How do I set the Numlock to remain on at boot for decrypting the hard drive?

When I start my computer with Fedora and reach the screen asking for my hard drive decryption password, the numlock status is off by default. How can the boot system be configured so that the numlock status is always on?

Please note that this question is NOT referring to the login screen AFTER the computer has booted up. This question is referring to the screen when decrypting an encrypted hard drive. The main goal of this is to be able to use the number pad to enter a password without having to press the “Num Lock” button to turn on the number pad.

Also, another thing to note is that the BIOS setting doesn’t make a difference whether or not the numlock will remain on or off. There is something that takes place between the computer BIOS and the screen to decrypt the hard drive that shuts off the number pad.

That is a very good question, and I am afraid it is not possible. It is even more of a problem in virtual machines where the num-lock status and the num-lock light are not always in sync.

Thank you for the response.

Just to dig a little deeper, there is a way to fix this in Debian-based systems that I found online. By generally following the instructions on the following link, I found that these scripts work on in keeping Numlock on when getting to the decrypt screen.

With that being said, I’m wondering if something similar can be done in Fedora. I’m not familiar with where the similar directories are in Fedora mentioned in this post. Basically, there are the following directories in Debian-based systems:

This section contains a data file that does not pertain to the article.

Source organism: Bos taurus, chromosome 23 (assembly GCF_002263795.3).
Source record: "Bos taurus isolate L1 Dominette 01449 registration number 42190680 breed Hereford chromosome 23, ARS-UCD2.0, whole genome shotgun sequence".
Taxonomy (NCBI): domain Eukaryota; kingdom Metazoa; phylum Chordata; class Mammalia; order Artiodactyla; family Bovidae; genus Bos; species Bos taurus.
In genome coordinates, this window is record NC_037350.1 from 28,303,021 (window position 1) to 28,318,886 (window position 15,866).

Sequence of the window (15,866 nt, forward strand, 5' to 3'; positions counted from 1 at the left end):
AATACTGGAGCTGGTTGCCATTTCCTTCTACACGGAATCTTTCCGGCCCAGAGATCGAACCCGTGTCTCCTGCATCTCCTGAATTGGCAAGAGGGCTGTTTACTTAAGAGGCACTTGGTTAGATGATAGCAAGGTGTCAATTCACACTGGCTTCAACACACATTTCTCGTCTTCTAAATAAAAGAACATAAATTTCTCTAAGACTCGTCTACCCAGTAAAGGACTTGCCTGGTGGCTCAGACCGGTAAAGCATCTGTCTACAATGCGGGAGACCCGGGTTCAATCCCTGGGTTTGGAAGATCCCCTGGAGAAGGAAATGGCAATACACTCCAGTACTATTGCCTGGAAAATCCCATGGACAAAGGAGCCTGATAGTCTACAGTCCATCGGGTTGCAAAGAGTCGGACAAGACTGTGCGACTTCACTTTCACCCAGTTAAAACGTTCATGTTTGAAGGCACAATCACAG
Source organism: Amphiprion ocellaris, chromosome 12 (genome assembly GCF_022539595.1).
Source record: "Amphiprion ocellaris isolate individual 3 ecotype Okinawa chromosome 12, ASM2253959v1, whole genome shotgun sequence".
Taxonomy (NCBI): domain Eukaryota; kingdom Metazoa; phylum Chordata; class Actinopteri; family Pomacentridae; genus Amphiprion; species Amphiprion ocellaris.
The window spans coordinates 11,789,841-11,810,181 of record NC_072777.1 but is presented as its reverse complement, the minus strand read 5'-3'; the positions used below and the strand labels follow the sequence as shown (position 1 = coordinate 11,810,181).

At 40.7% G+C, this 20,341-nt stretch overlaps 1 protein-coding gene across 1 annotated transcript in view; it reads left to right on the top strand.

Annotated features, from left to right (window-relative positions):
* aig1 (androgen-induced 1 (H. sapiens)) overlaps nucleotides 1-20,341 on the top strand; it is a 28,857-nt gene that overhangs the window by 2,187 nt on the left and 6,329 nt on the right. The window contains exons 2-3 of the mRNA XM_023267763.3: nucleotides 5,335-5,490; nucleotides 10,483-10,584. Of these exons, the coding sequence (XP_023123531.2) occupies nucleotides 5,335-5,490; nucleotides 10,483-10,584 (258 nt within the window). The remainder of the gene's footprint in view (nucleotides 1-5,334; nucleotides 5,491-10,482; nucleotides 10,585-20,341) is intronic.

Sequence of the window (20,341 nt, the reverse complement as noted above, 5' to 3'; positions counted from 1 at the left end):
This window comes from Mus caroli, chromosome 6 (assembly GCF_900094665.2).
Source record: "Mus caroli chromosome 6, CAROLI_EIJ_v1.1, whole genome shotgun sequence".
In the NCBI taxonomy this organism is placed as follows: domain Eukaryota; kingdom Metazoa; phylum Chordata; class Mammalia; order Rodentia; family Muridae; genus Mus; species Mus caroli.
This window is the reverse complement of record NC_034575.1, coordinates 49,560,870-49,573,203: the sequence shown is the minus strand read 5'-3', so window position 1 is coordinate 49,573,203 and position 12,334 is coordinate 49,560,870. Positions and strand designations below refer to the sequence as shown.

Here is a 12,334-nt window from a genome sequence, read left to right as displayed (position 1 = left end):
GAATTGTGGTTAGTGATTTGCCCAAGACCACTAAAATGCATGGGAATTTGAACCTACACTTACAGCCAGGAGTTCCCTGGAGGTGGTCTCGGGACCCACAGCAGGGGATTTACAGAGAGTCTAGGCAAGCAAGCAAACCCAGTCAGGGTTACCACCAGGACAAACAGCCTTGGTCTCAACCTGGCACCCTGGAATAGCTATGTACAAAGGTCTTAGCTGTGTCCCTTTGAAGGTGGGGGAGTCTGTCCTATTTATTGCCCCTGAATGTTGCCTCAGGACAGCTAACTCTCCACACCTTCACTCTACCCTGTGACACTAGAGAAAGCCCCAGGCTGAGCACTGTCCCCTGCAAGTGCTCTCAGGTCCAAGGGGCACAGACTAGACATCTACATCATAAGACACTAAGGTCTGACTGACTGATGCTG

I would be willing to try creating the scripts and test it on a Fedora system to see if those instructions for Debian-based systems can work in Fedora, but I haven’t been able to find where the Fedora-equivalent directories are.

So if someone has that information, that would be helpful with testing these scripts on my end.

Thank you!

Maybe you are looking for something like this:

That example illustrates how to add a script to the pre-pivot stage. In your case, you’d probably want your script to run earlier. The order of the hooks/stages is

  1. pre-udev
  2. pre-trigger
  3. initqueue
  4. pre-mount
  5. mount
  6. pre-pivot
  7. cleanup

Hope that helps.

Edit: You may need to change /boot/$(</etc/machine-id)/$(uname -r)/initrd in the aforementioned example to whatever is the correct path for your current initrd. What I provided was correct for my system, but my system is using sd-boot which is not (yet) the default for Fedora Linux. The default GRUB bootloader might still keep the initrd files in the root of /boot. I’m not sure.

Edit2: Since your script also needs the setleds command, you would also need to add --install /usr/bin/setleds to that dracut command so that binary will be available in the initramfs. (Hopefully the setleds command doesn’t have any other dependencies that aren’t already available in the initramfs. But you could set a break point during bootup to test it interactively by adding rd.break=<stage>.)